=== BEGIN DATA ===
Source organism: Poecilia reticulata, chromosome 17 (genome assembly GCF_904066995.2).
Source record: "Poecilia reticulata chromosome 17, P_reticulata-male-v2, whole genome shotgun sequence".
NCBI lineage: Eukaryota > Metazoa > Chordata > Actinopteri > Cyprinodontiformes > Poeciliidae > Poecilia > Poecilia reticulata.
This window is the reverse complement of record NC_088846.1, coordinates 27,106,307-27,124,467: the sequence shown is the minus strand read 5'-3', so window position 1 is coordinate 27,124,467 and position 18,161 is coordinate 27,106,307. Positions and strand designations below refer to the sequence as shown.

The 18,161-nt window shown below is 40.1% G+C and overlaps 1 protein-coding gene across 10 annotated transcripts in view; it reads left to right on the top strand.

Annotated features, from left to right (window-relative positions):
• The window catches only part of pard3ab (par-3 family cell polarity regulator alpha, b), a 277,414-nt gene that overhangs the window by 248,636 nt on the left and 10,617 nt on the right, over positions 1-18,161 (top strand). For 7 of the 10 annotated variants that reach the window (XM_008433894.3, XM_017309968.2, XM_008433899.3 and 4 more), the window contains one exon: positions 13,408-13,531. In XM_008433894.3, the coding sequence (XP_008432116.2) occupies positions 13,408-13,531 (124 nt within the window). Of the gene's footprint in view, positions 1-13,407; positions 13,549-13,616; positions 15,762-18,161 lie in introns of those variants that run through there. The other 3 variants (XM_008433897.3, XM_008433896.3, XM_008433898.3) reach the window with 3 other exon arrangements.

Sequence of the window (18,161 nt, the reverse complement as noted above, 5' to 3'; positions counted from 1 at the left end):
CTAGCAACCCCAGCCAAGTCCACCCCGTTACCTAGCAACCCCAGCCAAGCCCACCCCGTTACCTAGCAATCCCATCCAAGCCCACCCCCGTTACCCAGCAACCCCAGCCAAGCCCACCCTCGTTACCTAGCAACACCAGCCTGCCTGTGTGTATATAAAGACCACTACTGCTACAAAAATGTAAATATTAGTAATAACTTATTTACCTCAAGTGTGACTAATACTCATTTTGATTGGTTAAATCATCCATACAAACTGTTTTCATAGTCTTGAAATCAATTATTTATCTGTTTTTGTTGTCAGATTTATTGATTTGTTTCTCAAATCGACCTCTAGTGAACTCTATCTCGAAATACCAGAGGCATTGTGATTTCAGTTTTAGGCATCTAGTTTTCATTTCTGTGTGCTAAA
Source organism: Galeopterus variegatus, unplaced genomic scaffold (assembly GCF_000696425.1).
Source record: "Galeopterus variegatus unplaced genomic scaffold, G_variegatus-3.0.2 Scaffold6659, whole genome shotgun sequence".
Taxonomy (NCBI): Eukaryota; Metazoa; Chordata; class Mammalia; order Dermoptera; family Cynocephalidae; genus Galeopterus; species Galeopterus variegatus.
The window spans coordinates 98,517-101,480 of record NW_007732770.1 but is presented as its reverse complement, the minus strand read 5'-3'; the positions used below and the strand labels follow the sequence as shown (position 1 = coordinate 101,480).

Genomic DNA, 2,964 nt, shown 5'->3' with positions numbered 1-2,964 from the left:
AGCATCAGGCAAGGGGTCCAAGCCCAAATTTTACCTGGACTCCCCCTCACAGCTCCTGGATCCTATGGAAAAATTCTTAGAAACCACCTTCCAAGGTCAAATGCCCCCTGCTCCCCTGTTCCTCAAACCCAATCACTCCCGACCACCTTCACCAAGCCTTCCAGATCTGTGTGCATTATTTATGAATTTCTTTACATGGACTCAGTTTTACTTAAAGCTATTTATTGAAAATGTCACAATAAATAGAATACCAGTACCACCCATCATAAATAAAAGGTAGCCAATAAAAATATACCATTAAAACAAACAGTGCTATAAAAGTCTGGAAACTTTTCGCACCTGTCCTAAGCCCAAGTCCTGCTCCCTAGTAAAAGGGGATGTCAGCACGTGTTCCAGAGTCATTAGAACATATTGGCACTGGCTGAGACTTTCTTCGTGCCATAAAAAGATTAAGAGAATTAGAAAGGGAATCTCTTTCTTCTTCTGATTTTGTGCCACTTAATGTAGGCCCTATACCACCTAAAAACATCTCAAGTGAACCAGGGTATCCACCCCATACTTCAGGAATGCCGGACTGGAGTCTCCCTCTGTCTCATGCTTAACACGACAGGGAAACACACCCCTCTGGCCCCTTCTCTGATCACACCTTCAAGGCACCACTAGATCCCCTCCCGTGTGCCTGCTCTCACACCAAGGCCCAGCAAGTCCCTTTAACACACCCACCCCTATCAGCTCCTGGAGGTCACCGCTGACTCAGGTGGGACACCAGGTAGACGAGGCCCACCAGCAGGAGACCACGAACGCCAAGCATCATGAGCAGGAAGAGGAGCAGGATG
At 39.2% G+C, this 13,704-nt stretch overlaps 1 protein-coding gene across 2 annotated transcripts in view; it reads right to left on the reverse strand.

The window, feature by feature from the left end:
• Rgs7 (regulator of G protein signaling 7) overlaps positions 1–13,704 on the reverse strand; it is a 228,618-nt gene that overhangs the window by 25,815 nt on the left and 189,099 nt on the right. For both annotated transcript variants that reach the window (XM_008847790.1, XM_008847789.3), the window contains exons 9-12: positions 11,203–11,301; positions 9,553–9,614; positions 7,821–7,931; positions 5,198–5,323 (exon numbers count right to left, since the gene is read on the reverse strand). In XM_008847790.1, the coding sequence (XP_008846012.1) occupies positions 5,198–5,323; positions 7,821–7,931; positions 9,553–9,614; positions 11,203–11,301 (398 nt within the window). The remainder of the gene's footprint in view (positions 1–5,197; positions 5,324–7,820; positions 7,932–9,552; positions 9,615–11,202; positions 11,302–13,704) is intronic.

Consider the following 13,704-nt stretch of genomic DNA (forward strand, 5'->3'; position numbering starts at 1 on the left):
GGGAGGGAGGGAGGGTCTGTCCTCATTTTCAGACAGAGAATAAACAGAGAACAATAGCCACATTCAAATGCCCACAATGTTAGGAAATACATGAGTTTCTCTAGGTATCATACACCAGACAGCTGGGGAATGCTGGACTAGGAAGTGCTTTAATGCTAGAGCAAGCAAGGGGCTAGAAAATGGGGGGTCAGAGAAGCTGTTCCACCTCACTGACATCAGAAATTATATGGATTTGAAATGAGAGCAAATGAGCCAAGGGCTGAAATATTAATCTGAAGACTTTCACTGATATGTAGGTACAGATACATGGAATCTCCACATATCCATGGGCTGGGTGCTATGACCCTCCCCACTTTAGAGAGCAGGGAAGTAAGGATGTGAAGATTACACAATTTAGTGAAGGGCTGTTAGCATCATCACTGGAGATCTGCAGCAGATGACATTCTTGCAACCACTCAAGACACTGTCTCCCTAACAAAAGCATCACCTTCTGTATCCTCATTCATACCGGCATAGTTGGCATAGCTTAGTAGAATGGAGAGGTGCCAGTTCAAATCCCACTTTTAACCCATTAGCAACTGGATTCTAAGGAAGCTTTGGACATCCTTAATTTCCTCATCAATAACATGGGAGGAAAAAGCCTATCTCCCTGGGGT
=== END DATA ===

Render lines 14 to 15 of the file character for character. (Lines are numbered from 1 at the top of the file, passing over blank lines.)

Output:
Genomic DNA, 2,964 nt, shown 5'->3' with positions numbered 1-2,964 from the left:
AGCATCAGGCAAGGGGTCCAAGCCCAAATTTTACCTGGACTCCCCCTCACAGCTCCTGGATCCTATGGAAAAATTCTTAGAAACCACCTTCCAAGGTCAAATGCCCCCTGCTCCCCTGTTCCTCAAACCCAATCACTCCCGACCACCTTCACCAAGCCTTCCAGATCTGTGTGCATTATTTATGAATTTCTTTACATGGACTCAGTTTTACTTAAAGCTATTTATTGAAAATGTCACAATAAATAGAATACCAGTACCACCCATCATAAATAAAAGGTAGCCAATAAAAATATACCATTAAAACAAACAGTGCTATAAAAGTCTGGAAACTTTTCGCACCTGTCCTAAGCCCAAGTCCTGCTCCCTAGTAAAAGGGGATGTCAGCACGTGTTCCAGAGTCATTAGAACATATTGGCACTGGCTGAGACTTTCTTCGTGCCATAAAAAGATTAAGAGAATTAGAAAGGGAATCTCTTTCTTCTTCTGATTTTGTGCCACTTAATGTAGGCCCTATACCACCTAAAAACATCTCAAGTGAACCAGGGTATCCACCCCATACTTCAGGAATGCCGGACTGGAGTCTCCCTCTGTCTCATGCTTAACACGACAGGGAAACACACCCCTCTGGCCCCTTCTCTGATCACACCTTCAAGGCACCACTAGATCCCCTCCCGTGTGCCTGCTCTCACACCAAGGCCCAGCAAGTCCCTTTAACACACCCACCCCTATCAGCTCCTGGAGGTCACCGCTGACTCAGGTGGGACACCAGGTAGACGAGGCCCACCAGCAGGAGACCACGAACGCCAAGCATCATGAGCAGGAAGAGGAGCAGGATG